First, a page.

The debate over the future of the nation’s estimated 11.3 million unauthorized immigrants continues to be a hot topic and political front burner. President Barack Obama has taken actions to prevent the deportation of millions of illegal immigrants. The topic of illegal immigration has stormed the Republican Party as well; Donald Trump calls for deporting all undocumented immigrants in the United States, and building a wall along the U.S.-Mexico border. Others consider changing the amendment that guarantees birthright citizenship.
Republicans and Democrats have long been conflicted over U.S. immigration policy. Consistent majorities of Republicans favor providing a path to legal status for illegal immigrants residing the states; yet most Republicans also fear that granting legal status would represent reward for illegal actions. Past numbers show nearly half of Republicans supporting change to ban birthright citizenship, and a majority supporting a barrier between the U.S. and Mexico.
Pew Research Center breaks down public opinion on some key immigration issues:
Stay or Deport?
Conducted in May 2015, 72% of Americans-including 80% of Democrats, 76% of Independents, and 56% of Republicans, say undocumented immigrants currently living in the U.S. should be allowed to stay legally if they meet certain requirements. Just 17% of the public overall favored a “national law enforcement effort to deport” all illegal immigrants, including 27% Republicans. In 2013, 76% of Republicans said this was unrealistic. A 2014 survey found the public divided on feelings about the record number of deportations of unauthorized immigrants during the Obama administration. Overall, 45% of Americans say this is a good thing, and 45% say bad. A high of 55% Republicans rate this record deportation as good, as opposed to 37% of Americans. Republicans who agree with the Tea Party, 65%, were more likely to favor deportations. Regarding Hispanics, 60% saw the deportations as a bad thing, with 46% worrying about a family member or close friend being deported. To 56%, it is important for undocumented immigrants to be able to work and live in the U.S. without the threat of deportation that to obtain legal citizenship.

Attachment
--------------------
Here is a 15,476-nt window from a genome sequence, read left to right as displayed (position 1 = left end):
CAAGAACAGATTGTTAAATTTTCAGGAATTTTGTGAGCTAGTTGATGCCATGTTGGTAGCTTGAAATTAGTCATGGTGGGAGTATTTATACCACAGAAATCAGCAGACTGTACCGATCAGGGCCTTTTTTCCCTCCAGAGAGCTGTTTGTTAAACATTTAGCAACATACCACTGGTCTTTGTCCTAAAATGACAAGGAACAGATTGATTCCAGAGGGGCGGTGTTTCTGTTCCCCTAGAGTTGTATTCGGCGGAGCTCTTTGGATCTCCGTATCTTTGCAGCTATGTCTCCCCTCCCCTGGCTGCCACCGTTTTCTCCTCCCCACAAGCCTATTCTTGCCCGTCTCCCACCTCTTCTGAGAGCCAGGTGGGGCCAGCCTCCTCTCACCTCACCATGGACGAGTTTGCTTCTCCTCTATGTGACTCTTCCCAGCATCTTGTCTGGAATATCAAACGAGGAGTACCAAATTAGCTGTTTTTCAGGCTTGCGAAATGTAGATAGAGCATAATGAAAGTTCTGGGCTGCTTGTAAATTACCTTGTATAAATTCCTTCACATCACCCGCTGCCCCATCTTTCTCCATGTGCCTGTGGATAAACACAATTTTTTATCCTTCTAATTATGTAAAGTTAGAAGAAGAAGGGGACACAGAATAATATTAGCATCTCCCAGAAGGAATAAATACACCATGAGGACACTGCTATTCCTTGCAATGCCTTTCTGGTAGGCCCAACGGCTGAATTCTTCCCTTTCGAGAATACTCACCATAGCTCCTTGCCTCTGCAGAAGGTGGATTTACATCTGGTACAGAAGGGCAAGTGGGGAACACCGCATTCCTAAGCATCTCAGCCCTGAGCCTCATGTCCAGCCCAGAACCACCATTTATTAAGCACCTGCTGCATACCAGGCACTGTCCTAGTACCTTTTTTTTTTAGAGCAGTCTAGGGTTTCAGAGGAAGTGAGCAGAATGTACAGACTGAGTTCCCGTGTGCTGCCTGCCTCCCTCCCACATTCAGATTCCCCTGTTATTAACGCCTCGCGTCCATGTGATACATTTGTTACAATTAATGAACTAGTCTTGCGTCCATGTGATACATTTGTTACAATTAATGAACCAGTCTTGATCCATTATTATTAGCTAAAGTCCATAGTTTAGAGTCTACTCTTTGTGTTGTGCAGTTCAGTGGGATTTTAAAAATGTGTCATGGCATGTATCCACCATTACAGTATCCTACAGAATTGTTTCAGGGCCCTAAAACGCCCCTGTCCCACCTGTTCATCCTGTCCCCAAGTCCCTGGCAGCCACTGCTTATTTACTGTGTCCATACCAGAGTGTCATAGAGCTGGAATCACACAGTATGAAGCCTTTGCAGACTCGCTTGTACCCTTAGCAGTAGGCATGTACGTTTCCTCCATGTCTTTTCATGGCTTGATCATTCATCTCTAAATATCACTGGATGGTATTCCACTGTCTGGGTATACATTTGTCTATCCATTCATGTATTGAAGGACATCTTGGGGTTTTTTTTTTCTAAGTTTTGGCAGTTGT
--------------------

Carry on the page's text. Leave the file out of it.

The current debate battles over whether to change the U.S. Constitution’s 14th Amendment, stating “All persons born or naturalized in the United States, and subject to the jurisdiction thereof, are citizens of the U.S. and the State wherein they reside.” The majority of Americans, 57%, said that the Constitution should stay the same, with 39% favoring change to ban birthright citizenship; 87% of Americans were are of this birthright. The idea of ending birthright citizenship drew opposition among Hispanics (73%), young people (73% of people under 30), and Democrats (66%). Republicans remained split; 49% wanted to leave it as is, and 47% favored change to ban birthright citizenship.
At least 4.5 million U.S. born children lived with at least one unauthorized parent in a 2012 analysis.
Building a Wall
In October 2011, 46% favored building a wall along the entire border of Mexico, while 47% were opposed. Republicans (62%) were more likely than independents (44%) or Democrats (39%) to support building this barrier.
View of Immigrants
Are immigrants generally a problem, taking jobs and services, or do they strengthen the country through hard work and talents? In a May 2015 survey, 51% of Americans view immigrants as a burden; Republicans (63%) are more likely than Democrats (32%) to share this viewpoint. The share of Republicans that view immigrants as a burden jumped 15%; in May 2014 it was 48%.
As growth of this power has stalled, there has been a sharp rise in the time that illegal immigrants have lived in the U.S. In 2013, the average time illegal immigrants had been in the U.S. 13 years, compared to only 8 years in 2003.
Immigration has not ranked high in the annual poll on the issues Americans see as a top priority for the president and Congress. Even Hispanics view other issues as more important; education (92%), jobs and economy (91%), health care(86%), immigration (73%).
Sources and Information provided by: http://www.pewresearch.org/fact-tank/2015/08/24/what-americans-want-to-do-about-illegal-immigration/